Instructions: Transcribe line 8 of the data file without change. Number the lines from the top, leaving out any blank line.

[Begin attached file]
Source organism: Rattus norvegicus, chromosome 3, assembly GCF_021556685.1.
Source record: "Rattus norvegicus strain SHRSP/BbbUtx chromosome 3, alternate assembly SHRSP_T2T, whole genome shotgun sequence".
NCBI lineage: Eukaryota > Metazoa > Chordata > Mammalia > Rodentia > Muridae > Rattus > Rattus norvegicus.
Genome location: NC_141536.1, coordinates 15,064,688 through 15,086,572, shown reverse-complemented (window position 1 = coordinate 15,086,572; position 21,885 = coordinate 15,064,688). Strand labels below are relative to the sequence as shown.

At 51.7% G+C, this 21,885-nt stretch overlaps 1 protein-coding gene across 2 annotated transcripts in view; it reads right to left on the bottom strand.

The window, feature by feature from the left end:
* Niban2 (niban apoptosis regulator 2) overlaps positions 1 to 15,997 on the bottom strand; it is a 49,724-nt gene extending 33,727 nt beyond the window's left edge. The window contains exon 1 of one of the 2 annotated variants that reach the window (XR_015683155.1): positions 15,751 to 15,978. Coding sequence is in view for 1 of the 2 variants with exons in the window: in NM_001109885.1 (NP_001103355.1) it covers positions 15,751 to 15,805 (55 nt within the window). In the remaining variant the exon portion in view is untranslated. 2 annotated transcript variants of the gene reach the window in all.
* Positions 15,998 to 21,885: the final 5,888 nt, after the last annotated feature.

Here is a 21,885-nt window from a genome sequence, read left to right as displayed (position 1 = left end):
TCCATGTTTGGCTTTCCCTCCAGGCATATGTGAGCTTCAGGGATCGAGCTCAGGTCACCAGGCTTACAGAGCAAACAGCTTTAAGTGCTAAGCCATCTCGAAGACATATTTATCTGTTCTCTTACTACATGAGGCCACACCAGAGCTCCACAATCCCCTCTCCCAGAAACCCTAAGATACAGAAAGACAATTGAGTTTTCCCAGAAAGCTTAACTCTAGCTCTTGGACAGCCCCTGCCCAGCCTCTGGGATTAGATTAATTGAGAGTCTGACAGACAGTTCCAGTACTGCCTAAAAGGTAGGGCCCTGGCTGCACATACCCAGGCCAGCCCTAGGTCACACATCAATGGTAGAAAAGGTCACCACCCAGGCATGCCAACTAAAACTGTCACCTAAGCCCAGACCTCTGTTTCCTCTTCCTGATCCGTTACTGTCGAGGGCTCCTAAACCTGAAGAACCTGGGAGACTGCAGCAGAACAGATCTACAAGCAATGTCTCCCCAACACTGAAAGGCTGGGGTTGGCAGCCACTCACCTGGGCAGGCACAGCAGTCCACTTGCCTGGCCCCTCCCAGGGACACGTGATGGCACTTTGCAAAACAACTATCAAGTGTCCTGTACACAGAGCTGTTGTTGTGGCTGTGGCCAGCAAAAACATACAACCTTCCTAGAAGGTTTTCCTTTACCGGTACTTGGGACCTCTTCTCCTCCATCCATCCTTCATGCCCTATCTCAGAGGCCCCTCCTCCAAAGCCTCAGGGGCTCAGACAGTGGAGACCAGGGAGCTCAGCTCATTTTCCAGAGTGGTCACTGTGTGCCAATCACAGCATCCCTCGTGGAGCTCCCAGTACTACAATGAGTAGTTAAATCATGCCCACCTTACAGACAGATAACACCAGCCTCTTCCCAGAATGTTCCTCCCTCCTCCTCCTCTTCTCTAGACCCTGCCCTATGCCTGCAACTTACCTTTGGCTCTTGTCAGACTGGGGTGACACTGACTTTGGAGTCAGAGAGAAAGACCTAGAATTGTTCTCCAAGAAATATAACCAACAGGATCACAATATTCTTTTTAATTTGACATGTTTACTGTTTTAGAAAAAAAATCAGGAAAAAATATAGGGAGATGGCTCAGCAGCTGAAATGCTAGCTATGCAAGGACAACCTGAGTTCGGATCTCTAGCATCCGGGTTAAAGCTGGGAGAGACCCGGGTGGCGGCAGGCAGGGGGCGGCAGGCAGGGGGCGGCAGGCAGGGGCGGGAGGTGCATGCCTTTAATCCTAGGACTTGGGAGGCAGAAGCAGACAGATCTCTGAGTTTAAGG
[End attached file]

* Positions 15,998 to 21,885: the final 5,888 nt, after the last annotated feature.